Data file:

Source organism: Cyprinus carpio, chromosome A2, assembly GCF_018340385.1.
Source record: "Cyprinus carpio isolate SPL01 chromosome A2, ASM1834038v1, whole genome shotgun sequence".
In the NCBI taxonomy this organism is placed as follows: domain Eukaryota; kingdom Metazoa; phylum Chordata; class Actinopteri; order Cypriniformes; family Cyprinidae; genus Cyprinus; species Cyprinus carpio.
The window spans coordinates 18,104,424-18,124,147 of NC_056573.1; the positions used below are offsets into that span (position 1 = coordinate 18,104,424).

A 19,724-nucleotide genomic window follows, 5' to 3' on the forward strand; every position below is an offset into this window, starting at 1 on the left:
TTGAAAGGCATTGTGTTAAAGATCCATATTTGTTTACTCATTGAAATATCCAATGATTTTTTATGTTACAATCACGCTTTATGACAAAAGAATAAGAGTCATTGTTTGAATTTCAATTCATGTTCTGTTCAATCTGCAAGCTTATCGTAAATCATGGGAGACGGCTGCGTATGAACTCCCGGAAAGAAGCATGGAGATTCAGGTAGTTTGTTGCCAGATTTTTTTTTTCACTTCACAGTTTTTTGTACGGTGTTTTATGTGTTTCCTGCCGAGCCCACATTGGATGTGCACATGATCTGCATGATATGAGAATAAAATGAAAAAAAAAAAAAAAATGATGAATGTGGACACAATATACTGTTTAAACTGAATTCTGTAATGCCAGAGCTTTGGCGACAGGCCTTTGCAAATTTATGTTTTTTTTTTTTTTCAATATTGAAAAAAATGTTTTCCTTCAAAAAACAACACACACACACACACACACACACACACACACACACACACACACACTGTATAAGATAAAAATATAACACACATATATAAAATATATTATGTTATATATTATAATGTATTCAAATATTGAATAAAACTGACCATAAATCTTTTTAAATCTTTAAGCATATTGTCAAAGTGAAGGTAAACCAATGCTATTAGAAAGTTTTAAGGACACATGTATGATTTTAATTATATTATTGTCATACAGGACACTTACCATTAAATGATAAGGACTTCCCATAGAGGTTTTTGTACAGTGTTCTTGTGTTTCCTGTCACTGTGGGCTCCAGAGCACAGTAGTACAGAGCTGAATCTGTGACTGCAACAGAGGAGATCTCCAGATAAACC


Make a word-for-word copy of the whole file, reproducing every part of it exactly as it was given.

Source organism: Cyprinus carpio, chromosome A2, assembly GCF_018340385.1.
Source record: "Cyprinus carpio isolate SPL01 chromosome A2, ASM1834038v1, whole genome shotgun sequence".
In the NCBI taxonomy this organism is placed as follows: domain Eukaryota; kingdom Metazoa; phylum Chordata; class Actinopteri; order Cypriniformes; family Cyprinidae; genus Cyprinus; species Cyprinus carpio.
The window spans coordinates 18,104,424-18,124,147 of NC_056573.1; the positions used below are offsets into that span (position 1 = coordinate 18,104,424).

A 19,724-nucleotide genomic window follows, 5' to 3' on the forward strand; every position below is an offset into this window, starting at 1 on the left:
TTGAAAGGCATTGTGTTAAAGATCCATATTTGTTTACTCATTGAAATATCCAATGATTTTTTATGTTACAATCACGCTTTATGACAAAAGAATAAGAGTCATTGTTTGAATTTCAATTCATGTTCTGTTCAATCTGCAAGCTTATCGTAAATCATGGGAGACGGCTGCGTATGAACTCCCGGAAAGAAGCATGGAGATTCAGGTAGTTTGTTGCCAGATTTTTTTTTTCACTTCACAGTTTTTTGTACGGTGTTTTATGTGTTTCCTGCCGAGCCCACATTGGATGTGCACATGATCTGCATGATATGAGAATAAAATGAAAAAAAAAAAAAAAATGATGAATGTGGACACAATATACTGTTTAAACTGAATTCTGTAATGCCAGAGCTTTGGCGACAGGCCTTTGCAAATTTATGTTTTTTTTTTTTTTCAATATTGAAAAAAATGTTTTCCTTCAAAAAACAACACACACACACACACACACACACACACACACACACACACACACACTGTATAAGATAAAAATATAACACACATATATAAAATATATTATGTTATATATTATAATGTATTCAAATATTGAATAAAACTGACCATAAATCTTTTTAAATCTTTAAGCATATTGTCAAAGTGAAGGTAAACCAATGCTATTAGAAAGTTTTAAGGACACATGTATGATTTTAATTATATTATTGTCATACAGGACACTTACCATTAAATGATAAGGACTTCCCATAGAGGTTTTTGTACAGTGTTCTTGTGTTTCCTGTCACTGTGGGCTCCAGAGCACAGTAGTACAGAGCTGAATCTGTGACTGCAACAGAGGAGATCTCCAGATAAACC